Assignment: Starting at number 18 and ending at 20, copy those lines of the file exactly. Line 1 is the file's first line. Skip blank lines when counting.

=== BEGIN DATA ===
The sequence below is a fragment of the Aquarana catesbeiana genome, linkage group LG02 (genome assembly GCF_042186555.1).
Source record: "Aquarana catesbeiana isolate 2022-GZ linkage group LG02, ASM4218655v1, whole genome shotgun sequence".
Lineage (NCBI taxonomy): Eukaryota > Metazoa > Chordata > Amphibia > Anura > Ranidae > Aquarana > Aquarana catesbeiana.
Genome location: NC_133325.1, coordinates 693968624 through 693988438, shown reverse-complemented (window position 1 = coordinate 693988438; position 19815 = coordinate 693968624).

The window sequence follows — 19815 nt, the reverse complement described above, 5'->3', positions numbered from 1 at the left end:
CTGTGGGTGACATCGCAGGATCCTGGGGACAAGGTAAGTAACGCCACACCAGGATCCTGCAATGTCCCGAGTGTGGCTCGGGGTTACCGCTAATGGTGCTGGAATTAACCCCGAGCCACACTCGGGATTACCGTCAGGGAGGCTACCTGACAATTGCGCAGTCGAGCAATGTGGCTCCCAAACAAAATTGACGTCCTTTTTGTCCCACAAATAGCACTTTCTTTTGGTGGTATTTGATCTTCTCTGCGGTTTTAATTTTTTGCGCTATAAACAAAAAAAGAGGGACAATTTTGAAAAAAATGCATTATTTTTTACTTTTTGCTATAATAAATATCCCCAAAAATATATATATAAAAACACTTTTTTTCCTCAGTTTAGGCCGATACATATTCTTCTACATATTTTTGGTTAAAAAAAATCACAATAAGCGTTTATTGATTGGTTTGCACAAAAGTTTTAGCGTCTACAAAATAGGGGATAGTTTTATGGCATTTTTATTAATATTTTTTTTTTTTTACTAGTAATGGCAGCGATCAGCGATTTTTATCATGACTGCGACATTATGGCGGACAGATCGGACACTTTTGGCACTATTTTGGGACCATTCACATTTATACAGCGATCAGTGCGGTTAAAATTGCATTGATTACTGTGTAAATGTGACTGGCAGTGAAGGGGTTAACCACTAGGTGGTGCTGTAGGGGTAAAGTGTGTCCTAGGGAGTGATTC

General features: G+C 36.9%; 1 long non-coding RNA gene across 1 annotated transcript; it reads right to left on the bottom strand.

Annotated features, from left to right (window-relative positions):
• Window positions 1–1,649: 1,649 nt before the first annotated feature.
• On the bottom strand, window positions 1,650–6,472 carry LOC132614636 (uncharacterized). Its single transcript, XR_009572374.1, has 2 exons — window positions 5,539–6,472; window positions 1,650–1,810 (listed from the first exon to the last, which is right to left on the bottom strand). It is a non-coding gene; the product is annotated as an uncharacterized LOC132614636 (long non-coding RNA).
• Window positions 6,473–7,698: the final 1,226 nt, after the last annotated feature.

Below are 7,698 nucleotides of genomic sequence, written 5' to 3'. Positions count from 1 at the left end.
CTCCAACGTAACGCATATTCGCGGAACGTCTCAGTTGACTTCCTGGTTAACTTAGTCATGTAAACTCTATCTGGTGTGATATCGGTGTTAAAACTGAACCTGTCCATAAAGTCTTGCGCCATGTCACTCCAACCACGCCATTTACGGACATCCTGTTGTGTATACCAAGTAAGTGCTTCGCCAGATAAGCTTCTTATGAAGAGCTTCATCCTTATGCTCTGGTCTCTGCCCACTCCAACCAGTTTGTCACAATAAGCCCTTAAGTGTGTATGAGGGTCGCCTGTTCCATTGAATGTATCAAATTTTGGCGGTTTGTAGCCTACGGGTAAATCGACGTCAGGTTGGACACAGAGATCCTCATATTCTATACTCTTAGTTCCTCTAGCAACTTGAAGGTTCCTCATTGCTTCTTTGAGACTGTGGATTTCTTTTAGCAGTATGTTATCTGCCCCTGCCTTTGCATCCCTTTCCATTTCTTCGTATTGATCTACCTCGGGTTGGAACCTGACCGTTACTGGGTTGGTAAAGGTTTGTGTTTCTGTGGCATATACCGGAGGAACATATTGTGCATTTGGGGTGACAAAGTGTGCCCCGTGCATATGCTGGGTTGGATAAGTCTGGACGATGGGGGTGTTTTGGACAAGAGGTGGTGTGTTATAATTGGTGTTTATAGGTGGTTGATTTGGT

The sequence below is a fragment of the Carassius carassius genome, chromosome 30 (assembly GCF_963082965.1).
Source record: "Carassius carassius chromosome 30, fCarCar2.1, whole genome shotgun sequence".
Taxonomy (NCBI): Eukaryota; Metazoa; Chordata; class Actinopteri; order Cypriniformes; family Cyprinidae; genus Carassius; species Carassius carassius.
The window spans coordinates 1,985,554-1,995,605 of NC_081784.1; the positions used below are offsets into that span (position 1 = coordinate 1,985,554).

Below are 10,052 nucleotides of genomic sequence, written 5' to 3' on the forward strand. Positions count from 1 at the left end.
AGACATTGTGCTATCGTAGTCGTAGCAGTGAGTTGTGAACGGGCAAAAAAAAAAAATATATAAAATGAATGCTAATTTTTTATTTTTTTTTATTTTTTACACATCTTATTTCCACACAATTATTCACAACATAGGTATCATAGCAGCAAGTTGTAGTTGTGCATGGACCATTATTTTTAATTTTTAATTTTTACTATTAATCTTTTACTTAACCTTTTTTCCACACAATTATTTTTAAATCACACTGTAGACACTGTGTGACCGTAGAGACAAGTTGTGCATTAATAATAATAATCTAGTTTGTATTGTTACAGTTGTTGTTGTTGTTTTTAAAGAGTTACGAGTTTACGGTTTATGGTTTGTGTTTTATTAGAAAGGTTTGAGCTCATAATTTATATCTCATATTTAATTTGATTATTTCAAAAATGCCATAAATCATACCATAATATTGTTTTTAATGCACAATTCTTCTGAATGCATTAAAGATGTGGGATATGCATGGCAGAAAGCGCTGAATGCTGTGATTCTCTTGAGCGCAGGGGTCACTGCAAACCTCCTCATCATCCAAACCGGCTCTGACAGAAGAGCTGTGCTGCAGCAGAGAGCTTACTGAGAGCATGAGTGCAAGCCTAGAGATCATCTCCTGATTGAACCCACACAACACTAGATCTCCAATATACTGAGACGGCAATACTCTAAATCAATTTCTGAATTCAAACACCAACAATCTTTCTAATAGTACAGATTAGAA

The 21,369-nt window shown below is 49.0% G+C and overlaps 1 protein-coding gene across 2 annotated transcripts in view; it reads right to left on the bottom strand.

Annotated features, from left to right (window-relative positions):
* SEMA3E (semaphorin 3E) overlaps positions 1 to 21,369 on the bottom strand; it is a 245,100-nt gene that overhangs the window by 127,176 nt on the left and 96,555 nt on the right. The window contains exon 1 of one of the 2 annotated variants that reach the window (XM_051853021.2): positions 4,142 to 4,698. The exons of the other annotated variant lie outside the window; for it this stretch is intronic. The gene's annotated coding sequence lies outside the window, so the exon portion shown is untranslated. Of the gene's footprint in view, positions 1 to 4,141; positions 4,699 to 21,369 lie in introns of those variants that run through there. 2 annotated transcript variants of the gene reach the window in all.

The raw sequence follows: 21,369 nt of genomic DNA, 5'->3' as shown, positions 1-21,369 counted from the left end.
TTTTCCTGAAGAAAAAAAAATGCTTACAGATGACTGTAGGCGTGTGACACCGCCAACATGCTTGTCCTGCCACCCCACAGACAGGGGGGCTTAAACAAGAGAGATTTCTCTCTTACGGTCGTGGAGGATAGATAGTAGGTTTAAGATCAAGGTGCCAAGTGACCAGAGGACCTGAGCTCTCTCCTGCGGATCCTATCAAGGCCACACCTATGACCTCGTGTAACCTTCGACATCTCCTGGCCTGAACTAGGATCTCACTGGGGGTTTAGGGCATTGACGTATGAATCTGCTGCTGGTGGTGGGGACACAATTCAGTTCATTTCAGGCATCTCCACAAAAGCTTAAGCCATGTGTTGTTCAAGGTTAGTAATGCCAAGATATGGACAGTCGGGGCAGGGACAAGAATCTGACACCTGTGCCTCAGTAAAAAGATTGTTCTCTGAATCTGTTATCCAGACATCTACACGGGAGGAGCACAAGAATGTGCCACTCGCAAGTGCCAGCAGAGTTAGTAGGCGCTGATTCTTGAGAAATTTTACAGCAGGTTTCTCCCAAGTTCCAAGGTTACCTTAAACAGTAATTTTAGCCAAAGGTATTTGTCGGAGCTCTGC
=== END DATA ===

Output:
Below are 10,052 nucleotides of genomic sequence, written 5' to 3' on the forward strand. Positions count from 1 at the left end.
AGACATTGTGCTATCGTAGTCGTAGCAGTGAGTTGTGAACGGGCAAAAAAAAAAAATATATAAAATGAATGCTAATTTTTTATTTTTTTTTATTTTTTACACATCTTATTTCCACACAATTATTCACAACATAGGTATCATAGCAGCAAGTTGTAGTTGTGCATGGACCATTATTTTTAATTTTTAATTTTTACTATTAATCTTTTACTTAACCTTTTTTCCACACAATTATTTTTAAATCACACTGTAGACACTGTGTGACCGTAGAGACAAGTTGTGCATTAATAATAATAATCTAGTTTGTATTGTTACAGTTGTTGTTGTTGTTTTTAAAGAGTTACGAGTTTACGGTTTATGGTTTGTGTTTTATTAGAAAGGTTTGAGCTCATAATTTATATCTCATATTTAATTTGATTATTTCAAAAATGCCATAAATCATACCATAATATTGTTTTTAATGCACAATTCTTCTGAATGCATTAAAGATGTGGGATATGCATGGCAGAAAGCGCTGAATGCTGTGATTCTCTTGAGCGCAGGGGTCACTGCAAACCTCCTCATCATCCAAACCGGCTCTGACAGAAGAGCTGTGCTGCAGCAGAGAGCTTACTGAGAGCATGAGTGCAAGCCTAGAGATCATCTCCTGATTGAACCCACACAACACTAGATCTCCAATATACTGAGACGGCAATACTCTAAATCAATTTCTGAATTCAAACACCAACAATCTTTCTAATAGTACAGATTAGAA

The 21,369-nt window shown below is 49.0% G+C and overlaps 1 protein-coding gene across 2 annotated transcripts in view; it reads right to left on the bottom strand.